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I couldn’t get this to post as a response, so…

I hope that those in charge of creating the Harriet Tubman memorials will take more care to make sure the information is correct before presenting it to the public. It reminds me of the monument to Martin Luther King Jr. The memorial of King on the National Mall in Washington came under scrutiny when Maya Angelou, celebrated poet and civil rights proponent, criticized the quote.  Angelo charges that the quote, “I was a drum major for justice, peace and righteousness,”* was taken out of context.  It makes sense that when making such a permanent monument to historical figures, maybe more scrutiny should be given to the information before it becomes public.

* Eyder Peralta, “A Paraphrased Quote Stirs Criticism of MLK Memorial” NPR(blog), August 31, 2011, http://www.npr.org/blogs/thetwo-way/2011/08/31/140093786/a-paraphrased-quote-stirs-criticism-of-mlk-memorial

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To continue with a similar idea to my post last week, and incorporate some things from this week, I looked into a film that I know is influential to some people I knew in the Kansas City area.  Ride With the Devil was directed by Ang Lee and based on the novel Woe to Live On by Daniel Woodrell.[1]  The movie and novel take place along the Missouri-Kansas border in the Civil War period.  The main character, Jake Roedel (played by Toby Maguire), joins a band of bushwhackers with his friend Jack Bull Chiles (Skeet Ulrich), when Chiles’ father is killed by a group of pro-Union guerrillas.[2]  The film is pertinent because it unabashedly forwards a Lost Cause mythology, and it is interesting because the mythology has some very distinctly Missourian facets.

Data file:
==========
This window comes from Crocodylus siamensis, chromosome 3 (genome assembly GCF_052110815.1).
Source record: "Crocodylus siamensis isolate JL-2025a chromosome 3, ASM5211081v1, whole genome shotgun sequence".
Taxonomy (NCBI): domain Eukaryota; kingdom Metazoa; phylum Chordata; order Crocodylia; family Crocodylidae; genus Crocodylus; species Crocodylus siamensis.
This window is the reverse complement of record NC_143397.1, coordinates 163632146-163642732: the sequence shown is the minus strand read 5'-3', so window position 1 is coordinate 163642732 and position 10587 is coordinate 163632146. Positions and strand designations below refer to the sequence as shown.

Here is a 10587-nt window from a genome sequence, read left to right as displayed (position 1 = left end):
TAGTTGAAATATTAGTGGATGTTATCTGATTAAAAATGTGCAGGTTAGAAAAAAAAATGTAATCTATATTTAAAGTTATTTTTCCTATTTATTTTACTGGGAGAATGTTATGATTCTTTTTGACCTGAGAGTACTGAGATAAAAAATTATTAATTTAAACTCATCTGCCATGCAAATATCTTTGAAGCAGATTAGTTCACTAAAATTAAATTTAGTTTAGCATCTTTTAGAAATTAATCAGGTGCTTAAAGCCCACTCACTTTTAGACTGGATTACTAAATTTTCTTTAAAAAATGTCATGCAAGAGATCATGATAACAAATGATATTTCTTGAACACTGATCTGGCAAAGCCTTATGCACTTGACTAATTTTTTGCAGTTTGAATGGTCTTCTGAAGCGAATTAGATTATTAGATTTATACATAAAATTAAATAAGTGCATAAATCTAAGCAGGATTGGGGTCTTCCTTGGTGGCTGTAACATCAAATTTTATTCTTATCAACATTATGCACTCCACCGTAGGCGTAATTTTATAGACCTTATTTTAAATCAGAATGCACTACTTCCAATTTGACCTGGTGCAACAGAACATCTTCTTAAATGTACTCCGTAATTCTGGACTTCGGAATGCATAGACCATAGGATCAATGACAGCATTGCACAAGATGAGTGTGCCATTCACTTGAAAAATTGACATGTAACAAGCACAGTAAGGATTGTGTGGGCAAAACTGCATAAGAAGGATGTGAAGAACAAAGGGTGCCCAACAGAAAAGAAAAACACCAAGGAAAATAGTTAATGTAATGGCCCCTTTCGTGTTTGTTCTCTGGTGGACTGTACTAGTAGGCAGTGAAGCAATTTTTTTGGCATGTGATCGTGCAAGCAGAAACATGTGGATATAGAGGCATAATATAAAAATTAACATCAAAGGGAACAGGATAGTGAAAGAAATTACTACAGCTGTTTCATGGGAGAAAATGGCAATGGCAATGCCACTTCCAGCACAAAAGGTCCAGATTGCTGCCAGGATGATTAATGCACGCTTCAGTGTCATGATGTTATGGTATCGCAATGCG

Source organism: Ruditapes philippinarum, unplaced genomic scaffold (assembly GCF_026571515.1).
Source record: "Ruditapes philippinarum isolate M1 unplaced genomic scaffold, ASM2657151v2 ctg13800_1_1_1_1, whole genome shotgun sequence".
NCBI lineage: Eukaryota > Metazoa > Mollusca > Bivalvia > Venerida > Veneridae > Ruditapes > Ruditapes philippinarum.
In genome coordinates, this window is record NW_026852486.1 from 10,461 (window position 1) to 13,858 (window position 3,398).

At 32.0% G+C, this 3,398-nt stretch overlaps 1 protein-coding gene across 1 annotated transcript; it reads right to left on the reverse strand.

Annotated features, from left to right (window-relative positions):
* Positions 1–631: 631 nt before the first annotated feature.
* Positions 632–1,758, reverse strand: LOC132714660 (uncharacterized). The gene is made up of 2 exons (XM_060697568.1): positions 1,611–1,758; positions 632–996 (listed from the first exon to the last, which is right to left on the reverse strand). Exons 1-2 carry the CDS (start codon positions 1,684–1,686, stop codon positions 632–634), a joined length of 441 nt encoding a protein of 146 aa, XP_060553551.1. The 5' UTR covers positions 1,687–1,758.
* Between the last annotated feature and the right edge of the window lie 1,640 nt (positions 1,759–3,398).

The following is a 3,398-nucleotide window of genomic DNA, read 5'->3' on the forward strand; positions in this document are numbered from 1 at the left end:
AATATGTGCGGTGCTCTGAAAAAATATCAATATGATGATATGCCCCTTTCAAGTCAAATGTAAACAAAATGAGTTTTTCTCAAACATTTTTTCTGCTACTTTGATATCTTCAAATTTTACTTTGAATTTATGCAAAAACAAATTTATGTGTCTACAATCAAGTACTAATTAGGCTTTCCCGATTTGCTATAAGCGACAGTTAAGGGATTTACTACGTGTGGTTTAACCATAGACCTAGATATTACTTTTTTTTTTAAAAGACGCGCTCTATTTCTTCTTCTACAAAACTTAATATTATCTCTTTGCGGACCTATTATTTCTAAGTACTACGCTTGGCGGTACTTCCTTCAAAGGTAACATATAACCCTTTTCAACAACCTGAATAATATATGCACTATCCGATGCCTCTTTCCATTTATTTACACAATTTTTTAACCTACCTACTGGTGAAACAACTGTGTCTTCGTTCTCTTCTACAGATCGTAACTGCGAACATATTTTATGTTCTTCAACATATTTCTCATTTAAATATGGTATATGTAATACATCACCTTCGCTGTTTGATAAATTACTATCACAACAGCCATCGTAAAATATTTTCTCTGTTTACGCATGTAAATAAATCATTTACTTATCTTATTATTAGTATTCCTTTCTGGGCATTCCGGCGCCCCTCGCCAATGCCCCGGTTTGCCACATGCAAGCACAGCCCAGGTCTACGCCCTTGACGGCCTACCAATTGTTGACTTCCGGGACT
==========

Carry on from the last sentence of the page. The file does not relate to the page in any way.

Several elements of the Lost Cause are present in Ride With the Devil.  First, similarly to how the South claimed to be up against insurmountable odds in terms of manpower and industry, Roedel, Chiles, and their guerrilla comrades have to face not only rival partisans, but at times whole armies of Union troops.  And they do so with out even real military backup.  Secondly, the Jayhawkers (pro-Union Kansan guerrillas) and Union troops are portrayed as invaders and destroyers of Missourians’ way of life from the beginning of the film.  In contrast, the bushwhackers are represented as the sons of poor farmers who take to the woods to defend their homes and property.  Thirdly, the issue of slavery is barely dealt with, except when showing the pro-Southern bushwhackers having freed a slave.  This former slave, Daniel Holt, is shown being so grateful to his liberator that he, too, takes up arms against the Union.[3]

One significant divergence from Lost Cause orthodoxy is the brutality of the protagonists.  Throughout the film, they are seen acting without mercy, and generally un-gentlemanly.  The culmination of this behavior is when they sack the town of Lawrence, Kansas, with guerrilla chief William Quantrill.[4]

When I saw the movie, I thought it was so-so.  When I looked back at it with some more understanding of the Lost Cause, I can see how it perpetuates the ideology in a unique way in the Missouri-Kansas border region.

[1] Daniel McCarthy, “Ride With the Devil,” LewRockwell.com, March 27, 2001, accessed 6/28/2012 at http://www.lewrockwell.com/orig/dmccarthy8.html.

[2] McCarthy.

[3] Ride With the Devil, directed by Ang Lee (Universal City, CA: Universal Pictures, 1999), HD Stream from Netflix.

[4] Ride With the Devil.